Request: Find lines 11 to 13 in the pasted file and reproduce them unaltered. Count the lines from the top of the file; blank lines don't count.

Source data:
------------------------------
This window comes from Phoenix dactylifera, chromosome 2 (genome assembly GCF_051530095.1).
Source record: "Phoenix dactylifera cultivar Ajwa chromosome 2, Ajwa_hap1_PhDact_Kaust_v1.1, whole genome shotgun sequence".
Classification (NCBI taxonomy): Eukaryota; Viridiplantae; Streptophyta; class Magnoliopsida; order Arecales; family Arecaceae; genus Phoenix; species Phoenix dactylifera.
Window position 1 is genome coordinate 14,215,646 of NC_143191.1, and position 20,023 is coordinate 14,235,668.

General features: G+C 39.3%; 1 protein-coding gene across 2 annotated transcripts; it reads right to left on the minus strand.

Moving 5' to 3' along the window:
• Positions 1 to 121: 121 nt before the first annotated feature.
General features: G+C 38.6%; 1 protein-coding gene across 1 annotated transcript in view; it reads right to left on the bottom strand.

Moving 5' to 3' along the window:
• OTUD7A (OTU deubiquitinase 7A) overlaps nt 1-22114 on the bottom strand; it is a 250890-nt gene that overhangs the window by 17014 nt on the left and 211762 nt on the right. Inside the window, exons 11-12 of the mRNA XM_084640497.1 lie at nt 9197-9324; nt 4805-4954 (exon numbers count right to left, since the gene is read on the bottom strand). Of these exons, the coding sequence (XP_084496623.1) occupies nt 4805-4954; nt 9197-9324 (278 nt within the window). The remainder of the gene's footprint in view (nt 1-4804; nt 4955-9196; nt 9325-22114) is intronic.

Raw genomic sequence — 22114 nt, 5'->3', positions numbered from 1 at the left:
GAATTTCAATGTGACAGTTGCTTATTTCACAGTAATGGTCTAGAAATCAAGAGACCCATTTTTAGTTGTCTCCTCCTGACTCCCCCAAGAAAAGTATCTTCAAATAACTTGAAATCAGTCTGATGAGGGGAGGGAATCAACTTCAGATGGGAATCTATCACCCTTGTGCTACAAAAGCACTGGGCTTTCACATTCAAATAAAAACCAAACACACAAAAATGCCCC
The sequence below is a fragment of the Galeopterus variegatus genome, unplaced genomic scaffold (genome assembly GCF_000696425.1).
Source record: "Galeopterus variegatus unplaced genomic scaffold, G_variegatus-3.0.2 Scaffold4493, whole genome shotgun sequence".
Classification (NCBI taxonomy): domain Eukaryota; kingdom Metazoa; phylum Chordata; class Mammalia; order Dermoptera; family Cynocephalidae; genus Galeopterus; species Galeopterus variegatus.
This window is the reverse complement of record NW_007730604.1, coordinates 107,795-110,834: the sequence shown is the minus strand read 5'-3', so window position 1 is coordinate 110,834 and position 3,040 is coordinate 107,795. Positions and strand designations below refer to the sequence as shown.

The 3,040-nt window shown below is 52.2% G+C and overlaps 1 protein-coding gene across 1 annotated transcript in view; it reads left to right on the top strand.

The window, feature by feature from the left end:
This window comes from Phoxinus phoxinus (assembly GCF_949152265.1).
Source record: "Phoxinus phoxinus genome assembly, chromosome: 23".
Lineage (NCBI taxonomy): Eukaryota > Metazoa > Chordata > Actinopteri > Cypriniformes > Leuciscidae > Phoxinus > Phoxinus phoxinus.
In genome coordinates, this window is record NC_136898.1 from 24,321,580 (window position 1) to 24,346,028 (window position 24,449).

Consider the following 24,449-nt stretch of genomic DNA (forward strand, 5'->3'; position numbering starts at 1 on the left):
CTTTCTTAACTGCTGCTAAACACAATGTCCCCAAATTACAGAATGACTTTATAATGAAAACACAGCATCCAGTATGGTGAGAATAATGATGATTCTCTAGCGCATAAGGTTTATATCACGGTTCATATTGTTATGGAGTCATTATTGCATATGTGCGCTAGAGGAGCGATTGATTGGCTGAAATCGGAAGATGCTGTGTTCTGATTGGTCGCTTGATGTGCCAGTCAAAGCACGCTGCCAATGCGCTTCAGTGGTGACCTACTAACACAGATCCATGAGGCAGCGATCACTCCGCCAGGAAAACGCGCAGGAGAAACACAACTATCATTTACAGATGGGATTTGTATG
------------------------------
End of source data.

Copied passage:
Raw genomic sequence — 22114 nt, 5'->3', positions numbered from 1 at the left:
GAATTTCAATGTGACAGTTGCTTATTTCACAGTAATGGTCTAGAAATCAAGAGACCCATTTTTAGTTGTCTCCTCCTGACTCCCCCAAGAAAAGTATCTTCAAATAACTTGAAATCAGTCTGATGAGGGGAGGGAATCAACTTCAGATGGGAATCTATCACCCTTGTGCTACAAAAGCACTGGGCTTTCACATTCAAATAAAAACCAAACACACAAAAATGCCCC
The sequence below is a fragment of the Galeopterus variegatus genome, unplaced genomic scaffold (genome assembly GCF_000696425.1).